Question:

As far as I can see, democracy is the greatest thing that has happened to humanity. Democratic states don’t make war with one another, they protect the rights of their citizens, and they ensure prosperity and freedom for all. I’m looking forward to democracy taking over in the Middle East—I think that could change everything in the Arab lands.

Also, as far as I have been taught, democracy is a Greek idea. If Judaism is so great, why didn’t it give us democracy?

Response:

I know you want a quick, simple answer, but I would be doing you a disservice by providing that. A simple answer would have to confirm the very questionable assertions and assumptions of your question. So please allow me to present an alternative perspective first.

It’s indisputable that the modern era has seen dramatic increase in freedoms, prosperity and health. Hans Rosling’s website provides all the stats you need to demonstrate just how dramatic that has been. And despite the illusion we perceive through the eyes of the media, there has been a corresponding drop in violence over the past 500 years. Since the period after WWII alone, there’s been a 90% reduction in violent deaths worldwide.

The question is: what are the factors behind this phenomenal transformation in society? Is it democracy alone, or are there other dynamics? What about, for example, industrialization, exploration, the advance of science and especially medicine, capitalism, international banking and globalization?

All these factors weave together to form the complex and wondrous tapestry of the modern era. Yet beyond any of them, there is one I haven’t yet mentioned without which our world would be unrecognizably different. Really, it might be closer to the nightmare of George Orwell’s 1984, or Aldous Huxley’s Brave New World—both of them possible with all the above factors in place, including democracy.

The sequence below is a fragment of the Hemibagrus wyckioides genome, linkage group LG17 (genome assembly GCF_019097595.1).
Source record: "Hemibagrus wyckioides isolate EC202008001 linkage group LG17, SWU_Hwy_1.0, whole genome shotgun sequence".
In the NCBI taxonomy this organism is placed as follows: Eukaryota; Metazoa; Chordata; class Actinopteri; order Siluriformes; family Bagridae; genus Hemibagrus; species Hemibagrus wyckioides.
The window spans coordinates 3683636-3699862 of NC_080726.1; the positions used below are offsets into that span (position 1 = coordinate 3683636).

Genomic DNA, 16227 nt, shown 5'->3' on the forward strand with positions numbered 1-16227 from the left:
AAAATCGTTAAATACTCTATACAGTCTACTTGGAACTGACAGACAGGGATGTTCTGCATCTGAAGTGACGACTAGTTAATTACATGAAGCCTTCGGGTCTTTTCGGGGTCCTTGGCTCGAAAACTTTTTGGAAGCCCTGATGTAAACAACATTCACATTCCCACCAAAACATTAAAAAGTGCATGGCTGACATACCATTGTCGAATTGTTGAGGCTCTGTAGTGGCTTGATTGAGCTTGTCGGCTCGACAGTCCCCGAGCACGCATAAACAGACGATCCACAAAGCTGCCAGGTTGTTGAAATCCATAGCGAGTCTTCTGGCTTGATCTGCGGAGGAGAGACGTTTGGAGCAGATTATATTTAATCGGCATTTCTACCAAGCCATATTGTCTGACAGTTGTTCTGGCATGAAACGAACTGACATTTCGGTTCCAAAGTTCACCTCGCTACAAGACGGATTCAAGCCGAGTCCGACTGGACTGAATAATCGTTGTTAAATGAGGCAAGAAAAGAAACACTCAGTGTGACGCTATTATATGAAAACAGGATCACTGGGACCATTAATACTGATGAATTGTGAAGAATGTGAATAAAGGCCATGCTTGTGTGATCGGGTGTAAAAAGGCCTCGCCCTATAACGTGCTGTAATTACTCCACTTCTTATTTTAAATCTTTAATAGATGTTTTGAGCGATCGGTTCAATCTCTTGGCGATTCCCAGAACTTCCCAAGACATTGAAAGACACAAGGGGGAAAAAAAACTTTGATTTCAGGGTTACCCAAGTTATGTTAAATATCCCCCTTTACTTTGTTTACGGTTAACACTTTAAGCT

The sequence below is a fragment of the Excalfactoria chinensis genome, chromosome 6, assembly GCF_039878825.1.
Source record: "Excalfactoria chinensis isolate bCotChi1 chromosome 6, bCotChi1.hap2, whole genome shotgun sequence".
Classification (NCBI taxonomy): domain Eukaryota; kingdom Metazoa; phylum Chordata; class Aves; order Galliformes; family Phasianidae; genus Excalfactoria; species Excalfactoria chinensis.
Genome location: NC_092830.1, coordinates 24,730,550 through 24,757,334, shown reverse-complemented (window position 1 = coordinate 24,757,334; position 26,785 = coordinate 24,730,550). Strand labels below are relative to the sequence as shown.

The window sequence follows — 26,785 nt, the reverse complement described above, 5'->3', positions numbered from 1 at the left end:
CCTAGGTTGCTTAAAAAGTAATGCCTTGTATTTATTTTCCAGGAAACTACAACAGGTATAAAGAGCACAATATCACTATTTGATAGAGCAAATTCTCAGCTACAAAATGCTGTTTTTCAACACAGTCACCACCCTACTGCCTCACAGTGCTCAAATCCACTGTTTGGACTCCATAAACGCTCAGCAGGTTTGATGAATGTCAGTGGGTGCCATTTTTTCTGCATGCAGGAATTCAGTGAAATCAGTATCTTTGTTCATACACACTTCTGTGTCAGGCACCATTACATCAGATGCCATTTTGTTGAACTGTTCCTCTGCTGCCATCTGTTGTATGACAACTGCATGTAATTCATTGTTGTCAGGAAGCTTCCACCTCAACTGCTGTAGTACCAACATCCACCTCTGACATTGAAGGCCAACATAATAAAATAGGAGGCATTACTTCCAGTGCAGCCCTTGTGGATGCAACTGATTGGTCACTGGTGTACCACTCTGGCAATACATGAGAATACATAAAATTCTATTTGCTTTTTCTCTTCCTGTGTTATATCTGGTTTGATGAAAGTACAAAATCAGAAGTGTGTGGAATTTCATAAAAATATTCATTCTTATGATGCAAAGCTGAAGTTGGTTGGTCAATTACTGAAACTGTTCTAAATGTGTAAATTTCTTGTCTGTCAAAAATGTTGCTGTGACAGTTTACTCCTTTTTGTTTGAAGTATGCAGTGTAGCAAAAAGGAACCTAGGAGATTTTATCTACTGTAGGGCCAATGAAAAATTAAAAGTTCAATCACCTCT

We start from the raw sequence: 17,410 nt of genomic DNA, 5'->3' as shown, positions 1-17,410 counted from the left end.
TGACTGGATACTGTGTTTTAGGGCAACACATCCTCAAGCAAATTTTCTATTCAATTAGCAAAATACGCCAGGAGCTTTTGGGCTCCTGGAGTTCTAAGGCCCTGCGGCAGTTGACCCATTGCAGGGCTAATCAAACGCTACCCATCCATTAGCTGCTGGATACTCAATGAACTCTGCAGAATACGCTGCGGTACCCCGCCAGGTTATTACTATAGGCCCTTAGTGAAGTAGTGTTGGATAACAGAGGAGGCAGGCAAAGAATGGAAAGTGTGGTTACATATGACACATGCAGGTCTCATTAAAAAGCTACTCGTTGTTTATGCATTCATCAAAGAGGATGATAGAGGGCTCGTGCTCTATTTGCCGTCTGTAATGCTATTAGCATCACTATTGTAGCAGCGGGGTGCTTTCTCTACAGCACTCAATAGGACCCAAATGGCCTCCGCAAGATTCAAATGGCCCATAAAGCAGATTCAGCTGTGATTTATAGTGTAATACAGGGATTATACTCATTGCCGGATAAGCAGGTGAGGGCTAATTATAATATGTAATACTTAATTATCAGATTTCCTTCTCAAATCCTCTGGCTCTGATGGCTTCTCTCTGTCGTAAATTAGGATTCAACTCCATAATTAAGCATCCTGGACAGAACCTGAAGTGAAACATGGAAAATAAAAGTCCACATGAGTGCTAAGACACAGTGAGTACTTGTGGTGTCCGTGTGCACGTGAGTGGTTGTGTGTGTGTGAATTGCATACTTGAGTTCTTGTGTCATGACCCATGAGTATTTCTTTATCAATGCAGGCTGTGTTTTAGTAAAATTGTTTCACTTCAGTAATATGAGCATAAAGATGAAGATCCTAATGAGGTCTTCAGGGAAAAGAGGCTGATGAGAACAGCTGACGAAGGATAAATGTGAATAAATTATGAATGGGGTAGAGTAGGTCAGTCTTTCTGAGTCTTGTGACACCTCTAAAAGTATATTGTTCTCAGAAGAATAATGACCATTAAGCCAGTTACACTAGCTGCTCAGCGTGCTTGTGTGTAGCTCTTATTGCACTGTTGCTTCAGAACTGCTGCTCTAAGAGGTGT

I’m speaking of that which Thomas Jefferson called “inalienable rights.” Rights do not arise spontaneously out of democracy. On the contrary, in a very vital way, inalienable rights is in direct conflict with democracy, and can run smack up against it: Even if all the people of the land would vote tomorrow that Muslims can no longer read the Koran, or that the mentally retarded do not have a right to live, that vote would have to be declared invalid in the successful democratic states of today. Ironically, for democracy to be viable, it must allow itself to be limited, bridled and trumped by human rights.

History is sometimes called G‑d’s laboratory. We can’t replicate the experiments, but we can go back and see what happened. Democracy, it turns out, was an experiment that failed. We have the admittance of the Hellenist historian, Polybus, who coined the term “ochlacratia” meaning mob rule. In more recent times, it was a democratic republic that was responsible for the horrors of the Reign of Terror in post-revolution France. It was the “will of the people” that produced the Salem Witch Trials in America. It was a democratic election that brought the Third Reich to power in Germany, as well as the terrorist Hamas regime in Gaza. I’m sorry to put a wet blanket on the world’s enthusiasm over the current wave of uprisings in the Middle East, but the facts remain: Democracy has often been a prelude to the worst forms of dictatorship.

It was fear of just such perils that led John Stuart Mill to insist on safeguards against the “tyranny of the majority.” Even democracy, it seems, needs a leash.

The problem is: who will determine what those safeguards should be, if not the majority? Whose authority could be recognized with so absolutely as to lie beyond even the will of the people?

The authors of the American Declaration of Independence had no problem with this question. In the second sentence of their declaration, they asserted openly that these “unalienable rights” are endowed upon men “by their Creator.” Who else could determine that, “all men are created equal” other than the One that made them that way? Democracy could work, therefore, because it remained bridled by the law of G‑d.